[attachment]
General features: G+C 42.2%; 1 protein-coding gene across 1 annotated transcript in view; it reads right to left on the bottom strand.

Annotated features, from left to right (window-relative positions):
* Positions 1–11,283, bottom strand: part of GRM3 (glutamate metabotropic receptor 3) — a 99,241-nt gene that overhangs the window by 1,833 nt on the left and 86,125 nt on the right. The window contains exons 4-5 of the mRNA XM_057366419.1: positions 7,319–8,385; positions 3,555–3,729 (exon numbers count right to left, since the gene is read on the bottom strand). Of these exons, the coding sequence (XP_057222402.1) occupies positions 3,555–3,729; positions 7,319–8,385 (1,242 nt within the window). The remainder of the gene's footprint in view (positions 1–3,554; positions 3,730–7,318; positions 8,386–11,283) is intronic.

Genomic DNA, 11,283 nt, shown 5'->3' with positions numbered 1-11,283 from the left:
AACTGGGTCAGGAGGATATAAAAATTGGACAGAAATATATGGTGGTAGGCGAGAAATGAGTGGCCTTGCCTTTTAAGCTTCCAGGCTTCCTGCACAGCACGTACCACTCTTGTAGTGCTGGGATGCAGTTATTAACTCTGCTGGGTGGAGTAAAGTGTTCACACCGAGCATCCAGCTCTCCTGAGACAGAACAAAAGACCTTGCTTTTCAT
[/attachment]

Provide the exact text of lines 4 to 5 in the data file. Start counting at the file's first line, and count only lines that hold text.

Genomic DNA, 11,283 nt, shown 5'->3' with positions numbered 1-11,283 from the left:
AACTGGGTCAGGAGGATATAAAAATTGGACAGAAATATATGGTGGTAGGCGAGAAATGAGTGGCCTTGCCTTTTAAGCTTCCAGGCTTCCTGCACAGCACGTACCACTCTTGTAGTGCTGGGATGCAGTTATTAACTCTGCTGGGTGGAGTAAAGTGTTCACACCGAGCATCCAGCTCTCCTGAGACAGAACAAAAGACCTTGCTTTTCAT